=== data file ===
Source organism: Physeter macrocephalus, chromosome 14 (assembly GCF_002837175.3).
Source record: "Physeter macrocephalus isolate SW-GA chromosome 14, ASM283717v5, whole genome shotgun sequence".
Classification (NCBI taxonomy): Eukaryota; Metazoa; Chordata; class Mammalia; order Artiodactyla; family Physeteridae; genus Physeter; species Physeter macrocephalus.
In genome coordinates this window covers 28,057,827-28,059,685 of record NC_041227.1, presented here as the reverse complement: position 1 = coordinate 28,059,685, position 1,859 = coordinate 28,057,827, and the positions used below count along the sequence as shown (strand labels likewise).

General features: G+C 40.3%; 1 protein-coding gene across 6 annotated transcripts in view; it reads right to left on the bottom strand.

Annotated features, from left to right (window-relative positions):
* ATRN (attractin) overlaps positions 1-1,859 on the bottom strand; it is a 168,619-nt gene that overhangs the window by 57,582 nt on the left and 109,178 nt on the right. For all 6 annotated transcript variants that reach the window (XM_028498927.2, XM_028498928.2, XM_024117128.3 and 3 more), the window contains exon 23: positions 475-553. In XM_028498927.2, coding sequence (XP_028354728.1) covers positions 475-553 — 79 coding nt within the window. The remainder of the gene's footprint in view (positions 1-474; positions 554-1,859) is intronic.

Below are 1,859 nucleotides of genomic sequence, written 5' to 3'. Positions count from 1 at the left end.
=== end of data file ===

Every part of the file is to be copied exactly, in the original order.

Source organism: Physeter macrocephalus, chromosome 14 (assembly GCF_002837175.3).
Source record: "Physeter macrocephalus isolate SW-GA chromosome 14, ASM283717v5, whole genome shotgun sequence".
Classification (NCBI taxonomy): Eukaryota; Metazoa; Chordata; class Mammalia; order Artiodactyla; family Physeteridae; genus Physeter; species Physeter macrocephalus.
In genome coordinates this window covers 28,057,827-28,059,685 of record NC_041227.1, presented here as the reverse complement: position 1 = coordinate 28,059,685, position 1,859 = coordinate 28,057,827, and the positions used below count along the sequence as shown (strand labels likewise).

General features: G+C 40.3%; 1 protein-coding gene across 6 annotated transcripts in view; it reads right to left on the bottom strand.

Annotated features, from left to right (window-relative positions):
* ATRN (attractin) overlaps positions 1-1,859 on the bottom strand; it is a 168,619-nt gene that overhangs the window by 57,582 nt on the left and 109,178 nt on the right. For all 6 annotated transcript variants that reach the window (XM_028498927.2, XM_028498928.2, XM_024117128.3 and 3 more), the window contains exon 23: positions 475-553. In XM_028498927.2, coding sequence (XP_028354728.1) covers positions 475-553 — 79 coding nt within the window. The remainder of the gene's footprint in view (positions 1-474; positions 554-1,859) is intronic.

Below are 1,859 nucleotides of genomic sequence, written 5' to 3'. Positions count from 1 at the left end.